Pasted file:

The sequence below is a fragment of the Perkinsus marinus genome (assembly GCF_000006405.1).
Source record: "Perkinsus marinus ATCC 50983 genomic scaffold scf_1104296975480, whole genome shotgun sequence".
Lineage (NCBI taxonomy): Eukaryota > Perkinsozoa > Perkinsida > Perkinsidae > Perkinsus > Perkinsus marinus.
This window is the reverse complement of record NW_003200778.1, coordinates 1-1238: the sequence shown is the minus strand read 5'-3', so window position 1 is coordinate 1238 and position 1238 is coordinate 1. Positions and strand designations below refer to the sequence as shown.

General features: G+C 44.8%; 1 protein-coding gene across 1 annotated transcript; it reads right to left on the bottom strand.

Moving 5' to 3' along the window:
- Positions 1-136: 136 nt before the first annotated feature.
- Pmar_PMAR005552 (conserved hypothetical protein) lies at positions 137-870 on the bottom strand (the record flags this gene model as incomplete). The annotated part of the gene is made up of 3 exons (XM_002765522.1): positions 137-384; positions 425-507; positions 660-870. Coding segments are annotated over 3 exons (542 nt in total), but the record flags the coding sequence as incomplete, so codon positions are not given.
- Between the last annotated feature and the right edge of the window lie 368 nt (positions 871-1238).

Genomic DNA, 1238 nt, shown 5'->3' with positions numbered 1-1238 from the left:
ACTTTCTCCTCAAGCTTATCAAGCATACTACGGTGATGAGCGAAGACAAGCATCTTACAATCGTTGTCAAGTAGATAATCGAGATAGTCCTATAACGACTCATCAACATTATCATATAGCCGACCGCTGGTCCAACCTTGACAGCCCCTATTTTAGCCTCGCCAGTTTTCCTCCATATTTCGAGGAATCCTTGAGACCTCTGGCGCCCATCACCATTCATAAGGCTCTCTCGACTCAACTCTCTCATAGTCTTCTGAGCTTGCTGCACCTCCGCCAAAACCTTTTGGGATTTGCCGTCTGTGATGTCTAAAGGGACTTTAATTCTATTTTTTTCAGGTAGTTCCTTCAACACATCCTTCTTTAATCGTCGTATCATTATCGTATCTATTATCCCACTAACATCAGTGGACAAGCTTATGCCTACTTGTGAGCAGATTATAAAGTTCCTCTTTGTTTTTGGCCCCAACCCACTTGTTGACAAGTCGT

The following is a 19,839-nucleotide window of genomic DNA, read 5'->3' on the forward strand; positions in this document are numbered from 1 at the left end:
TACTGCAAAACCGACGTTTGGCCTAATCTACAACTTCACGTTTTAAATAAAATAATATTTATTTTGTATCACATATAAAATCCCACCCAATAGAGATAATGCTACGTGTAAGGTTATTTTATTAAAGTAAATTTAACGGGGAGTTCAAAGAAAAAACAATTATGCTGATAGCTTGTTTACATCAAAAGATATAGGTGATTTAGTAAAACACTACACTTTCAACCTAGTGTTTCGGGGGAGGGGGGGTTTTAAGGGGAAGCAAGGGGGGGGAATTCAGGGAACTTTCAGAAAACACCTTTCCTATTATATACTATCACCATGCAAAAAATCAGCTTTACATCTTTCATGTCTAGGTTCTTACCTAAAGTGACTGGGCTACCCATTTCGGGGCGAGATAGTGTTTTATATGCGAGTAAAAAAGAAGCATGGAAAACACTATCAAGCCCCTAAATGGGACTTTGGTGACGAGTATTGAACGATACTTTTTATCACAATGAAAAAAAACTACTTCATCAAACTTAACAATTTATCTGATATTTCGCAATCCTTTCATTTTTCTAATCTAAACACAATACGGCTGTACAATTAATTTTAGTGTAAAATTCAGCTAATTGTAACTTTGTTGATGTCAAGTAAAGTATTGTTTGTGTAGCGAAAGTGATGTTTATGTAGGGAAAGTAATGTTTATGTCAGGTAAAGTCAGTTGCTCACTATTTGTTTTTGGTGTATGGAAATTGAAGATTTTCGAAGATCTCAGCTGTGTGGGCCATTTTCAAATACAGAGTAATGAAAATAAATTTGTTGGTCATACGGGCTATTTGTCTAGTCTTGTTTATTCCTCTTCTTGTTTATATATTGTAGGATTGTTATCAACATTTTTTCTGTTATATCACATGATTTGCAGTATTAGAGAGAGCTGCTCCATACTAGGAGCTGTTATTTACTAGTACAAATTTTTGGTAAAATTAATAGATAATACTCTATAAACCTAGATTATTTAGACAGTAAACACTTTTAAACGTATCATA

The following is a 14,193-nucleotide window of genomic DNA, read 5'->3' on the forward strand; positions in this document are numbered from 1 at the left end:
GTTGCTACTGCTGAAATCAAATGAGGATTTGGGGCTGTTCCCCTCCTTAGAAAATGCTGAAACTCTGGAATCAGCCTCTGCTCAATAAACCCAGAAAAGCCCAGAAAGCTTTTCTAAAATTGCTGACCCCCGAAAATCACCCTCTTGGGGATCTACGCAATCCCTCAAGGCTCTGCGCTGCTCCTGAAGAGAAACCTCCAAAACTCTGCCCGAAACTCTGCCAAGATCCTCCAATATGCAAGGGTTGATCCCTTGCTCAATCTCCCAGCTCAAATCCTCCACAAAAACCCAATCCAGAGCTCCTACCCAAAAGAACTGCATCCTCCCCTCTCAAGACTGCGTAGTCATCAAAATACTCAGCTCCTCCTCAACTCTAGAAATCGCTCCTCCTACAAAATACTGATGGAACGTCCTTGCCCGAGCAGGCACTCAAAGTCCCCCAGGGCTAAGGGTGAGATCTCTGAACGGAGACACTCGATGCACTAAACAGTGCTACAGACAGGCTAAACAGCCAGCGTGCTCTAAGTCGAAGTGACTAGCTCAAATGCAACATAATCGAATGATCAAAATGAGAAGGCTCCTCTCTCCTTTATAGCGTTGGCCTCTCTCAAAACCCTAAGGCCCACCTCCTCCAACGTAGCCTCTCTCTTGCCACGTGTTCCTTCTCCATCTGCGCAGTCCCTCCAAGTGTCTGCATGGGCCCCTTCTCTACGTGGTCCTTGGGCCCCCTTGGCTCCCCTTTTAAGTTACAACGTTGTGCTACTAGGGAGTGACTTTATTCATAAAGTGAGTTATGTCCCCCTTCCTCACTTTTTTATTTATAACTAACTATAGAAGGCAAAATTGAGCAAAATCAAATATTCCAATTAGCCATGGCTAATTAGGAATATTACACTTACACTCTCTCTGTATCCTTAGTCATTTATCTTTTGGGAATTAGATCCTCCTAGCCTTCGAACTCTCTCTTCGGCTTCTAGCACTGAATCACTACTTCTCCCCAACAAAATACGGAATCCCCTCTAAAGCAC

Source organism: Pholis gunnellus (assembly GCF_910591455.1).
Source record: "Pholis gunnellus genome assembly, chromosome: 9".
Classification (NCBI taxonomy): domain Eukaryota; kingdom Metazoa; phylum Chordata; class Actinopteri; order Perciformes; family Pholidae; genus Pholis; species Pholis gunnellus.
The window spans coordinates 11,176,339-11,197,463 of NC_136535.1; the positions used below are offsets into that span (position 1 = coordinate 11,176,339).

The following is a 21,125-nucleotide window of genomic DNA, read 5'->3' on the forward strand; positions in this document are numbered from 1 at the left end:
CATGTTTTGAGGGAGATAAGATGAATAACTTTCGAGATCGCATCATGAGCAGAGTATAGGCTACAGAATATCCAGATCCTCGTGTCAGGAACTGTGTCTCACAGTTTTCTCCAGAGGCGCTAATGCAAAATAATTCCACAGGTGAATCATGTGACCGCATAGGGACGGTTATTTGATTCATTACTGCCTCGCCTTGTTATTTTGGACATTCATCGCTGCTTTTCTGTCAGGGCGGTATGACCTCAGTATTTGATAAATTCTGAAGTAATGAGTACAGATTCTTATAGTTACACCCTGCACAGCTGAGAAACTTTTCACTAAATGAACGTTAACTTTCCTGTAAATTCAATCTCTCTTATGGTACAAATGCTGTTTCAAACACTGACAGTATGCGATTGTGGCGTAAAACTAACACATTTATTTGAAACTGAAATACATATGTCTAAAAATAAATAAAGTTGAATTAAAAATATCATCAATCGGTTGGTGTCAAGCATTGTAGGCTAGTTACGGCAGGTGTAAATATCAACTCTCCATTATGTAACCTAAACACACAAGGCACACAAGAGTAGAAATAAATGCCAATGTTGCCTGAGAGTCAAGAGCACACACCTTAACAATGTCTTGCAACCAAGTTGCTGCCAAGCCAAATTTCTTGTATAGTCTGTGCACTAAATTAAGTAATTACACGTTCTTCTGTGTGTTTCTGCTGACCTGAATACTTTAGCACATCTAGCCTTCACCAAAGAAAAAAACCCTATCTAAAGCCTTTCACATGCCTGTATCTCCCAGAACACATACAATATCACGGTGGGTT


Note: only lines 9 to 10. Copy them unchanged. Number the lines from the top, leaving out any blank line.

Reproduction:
- Between the last annotated feature and the right edge of the window lie 368 nt (positions 871-1238).

Genomic DNA, 1238 nt, shown 5'->3' with positions numbered 1-1238 from the left: